In regards to having two dogs, putting the puppy in the crate won’t really discourage him it will just teach him the pecking order and that he is behind you older dog, which is perfectly normal. I have two dogs and my it was like a priveledge for my older dog that she wasn’t crated and the puppy was.
I do not make her sleep in the crate at night, it’s only used for when I’m not there.
Also, if you decide to crate train NEVER EVER use the crate as a punishment. It is supposed to be a safe comfortable place for the dog.
If it’s when you are home, take her out every two hours. And then every time she does potty outside give her a treat right then and there, not when you come back in. She needs to get the treat immediately after doing what you have asked.
Post # 24
I know a lot of people have mentioned puppy pads. I think this is sort of confusing. You are telling you dog that they in fact can go to the bathroom in the house. I personally have found that all of nothing works, you either can or can’t go in the house. It sort of reminds me of pull-ups. Everyone has their own views but when you are potty training are you teaching the kid to still go in his pants or go on the toilet?
Post # 25
- Wedding: May 2020 - Coyaba Resort, Montego Bay
When you take her out, instead of just opening the door and letting her go on her own, I would put her leash on her and take her to the same exact spot every time. Say “go potty” and when she goes, immediately give her a treat (not once you are back inside). Be consistent and she will get there in time!!
Congrats on the new pup! Post a picture 🙂
Post # 26
I am basically going to say the same thing that a lot of people have already said. You need to go out with her and praise her immediatly after she goes. What you are doing right now is praising her for coming inside. Remember that dogs don’t think the same way we think. She has no idea that you are praising her for something she did 2-3 minutes ago. All she knows is that you get all excited and happy when she comes inside.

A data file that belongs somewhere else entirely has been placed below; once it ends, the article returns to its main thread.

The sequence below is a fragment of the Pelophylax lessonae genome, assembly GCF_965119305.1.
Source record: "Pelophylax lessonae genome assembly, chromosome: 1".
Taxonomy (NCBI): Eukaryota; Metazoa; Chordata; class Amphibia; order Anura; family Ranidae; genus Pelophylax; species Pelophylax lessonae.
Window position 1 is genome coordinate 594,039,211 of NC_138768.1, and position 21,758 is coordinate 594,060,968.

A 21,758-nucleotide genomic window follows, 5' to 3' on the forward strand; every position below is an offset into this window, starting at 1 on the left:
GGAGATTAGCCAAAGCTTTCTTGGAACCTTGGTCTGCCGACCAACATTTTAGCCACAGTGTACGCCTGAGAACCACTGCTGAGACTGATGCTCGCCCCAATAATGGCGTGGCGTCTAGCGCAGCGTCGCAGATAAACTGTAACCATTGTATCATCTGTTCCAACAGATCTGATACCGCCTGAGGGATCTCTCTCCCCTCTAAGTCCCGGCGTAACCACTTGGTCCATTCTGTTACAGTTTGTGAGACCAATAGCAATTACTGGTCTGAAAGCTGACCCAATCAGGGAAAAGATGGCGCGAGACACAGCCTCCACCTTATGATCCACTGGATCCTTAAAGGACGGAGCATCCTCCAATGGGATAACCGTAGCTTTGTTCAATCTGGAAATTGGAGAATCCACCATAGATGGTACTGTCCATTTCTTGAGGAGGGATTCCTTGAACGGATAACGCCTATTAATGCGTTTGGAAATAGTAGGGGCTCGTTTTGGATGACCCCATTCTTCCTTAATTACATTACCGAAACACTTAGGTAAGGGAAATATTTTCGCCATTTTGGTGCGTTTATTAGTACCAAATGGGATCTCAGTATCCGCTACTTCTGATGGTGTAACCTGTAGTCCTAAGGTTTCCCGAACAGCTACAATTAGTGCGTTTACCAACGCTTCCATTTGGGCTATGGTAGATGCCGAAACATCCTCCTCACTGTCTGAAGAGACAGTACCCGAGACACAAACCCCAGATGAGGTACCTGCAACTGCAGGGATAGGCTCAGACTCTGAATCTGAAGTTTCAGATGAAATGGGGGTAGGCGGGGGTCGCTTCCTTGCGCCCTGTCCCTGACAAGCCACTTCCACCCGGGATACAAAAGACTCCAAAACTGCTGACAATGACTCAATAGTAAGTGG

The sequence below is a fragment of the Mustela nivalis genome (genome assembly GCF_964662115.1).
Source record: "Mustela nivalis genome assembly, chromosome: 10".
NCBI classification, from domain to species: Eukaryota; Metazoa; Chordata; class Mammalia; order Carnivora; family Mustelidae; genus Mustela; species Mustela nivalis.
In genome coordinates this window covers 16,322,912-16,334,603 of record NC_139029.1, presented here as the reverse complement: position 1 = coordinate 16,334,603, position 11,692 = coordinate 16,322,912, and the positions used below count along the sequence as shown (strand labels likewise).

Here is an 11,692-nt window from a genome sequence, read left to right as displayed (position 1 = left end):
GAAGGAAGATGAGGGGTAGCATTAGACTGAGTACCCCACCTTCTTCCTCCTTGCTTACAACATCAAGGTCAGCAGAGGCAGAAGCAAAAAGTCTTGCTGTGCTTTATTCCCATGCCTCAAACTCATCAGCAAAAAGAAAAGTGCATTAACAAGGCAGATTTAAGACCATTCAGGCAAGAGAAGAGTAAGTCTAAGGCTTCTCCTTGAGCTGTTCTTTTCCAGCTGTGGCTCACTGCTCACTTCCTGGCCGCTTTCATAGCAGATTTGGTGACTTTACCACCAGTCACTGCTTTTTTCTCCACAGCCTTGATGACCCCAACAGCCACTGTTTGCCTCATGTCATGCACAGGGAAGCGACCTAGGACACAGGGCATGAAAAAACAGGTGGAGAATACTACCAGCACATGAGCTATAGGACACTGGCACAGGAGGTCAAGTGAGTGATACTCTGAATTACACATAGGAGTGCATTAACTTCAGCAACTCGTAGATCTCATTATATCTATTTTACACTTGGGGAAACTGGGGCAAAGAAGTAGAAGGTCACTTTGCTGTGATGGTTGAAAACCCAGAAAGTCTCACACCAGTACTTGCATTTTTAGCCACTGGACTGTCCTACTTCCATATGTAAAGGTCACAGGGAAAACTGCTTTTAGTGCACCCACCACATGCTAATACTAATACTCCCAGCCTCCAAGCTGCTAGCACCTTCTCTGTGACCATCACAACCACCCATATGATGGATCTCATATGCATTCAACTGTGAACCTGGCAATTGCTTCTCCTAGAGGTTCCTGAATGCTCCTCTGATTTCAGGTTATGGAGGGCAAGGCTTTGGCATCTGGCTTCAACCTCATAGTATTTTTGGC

Post # 27
Agree with everyone else, crate training rocks.
Also, when she pees outside, really tell her how good she is!!
You are her #1 cheerleader when she pees outside, so make her know that!
My hubby and I have a song for our pup “GOOD POTTY GOOD GIRL< GOOD GOOD GIRL!!!” haha she jumps, and her tail waggs bc she knows she did something right, and all dogs aim to do is PLEASE their owners. Scold her inside and take her outside right away CHEER HER ON!
Also, another way to help is that dogs, will pee over the same scent over and over and over. So make sure you get the scent out good. And take a paper towel you use to clean it up…and if you have a backyard, but it in there, so she sniffs pee-pee and knows that ONLY belongs outside!
Good luck!! 🙂 But be sure you get on that crate training ASAP!
Post # 28
Definitely crate training, and eliminate residual pee scents, as PP’s have said. Give her the treat and praise her IMMEDIATELY after she goes potty outside (bring the treats outside with you).
A friend of mine had success with his dog when he actually shoved the treat into her mouth AS she was peeing outside, lol.
At first, I hung out with my dog while he was in his crate, and gave him really delicious treats while he was in there. He was a humane society dog, too, with intense abandonment issues. At first he’d cry a lot when I left the room, but my Fiance told me to leave him in the crate and ignore the cries. Now my dog considers his crate his house. If I forget to crate him when I leave the house, he’ll hang out in his crate anyway until I come home.
Make sure you always take your dog out immediately after removing her from the crate. Make sure she pees before you go back inside.
Post # 29
You definitely have to treat her like a puppy and start from scratch.
Crate her whenever you’re not playing with or feeding her.
Take her out in the morning and after she’s eaten. You can’t let a dog that isn’t housetrained roam free in the house – otherwise they never learn that the house isn’t where they eliminate. If don’t want to put her in a crate you can often use a small room but make sure that it’s not too large as untrained dogs will eliminate in one corner and sleep in another – it has to be small enough of an area that if she pees she can’t get away from it.
Post # 30
Thank you all for your great tips!!! I am going to try crate training!!! And whoever said the bell idea – I am going to go today after work and get a bell too! Thank you all! 🙂
Here is a pic of her and my other dog! 🙂
Post # 31
Message me and let me know if the bell idea works. I thought that dog trainer I talked to was completely NUTS, but it really worked for my little doggie, as well as others I recommended it to. Good luck!!!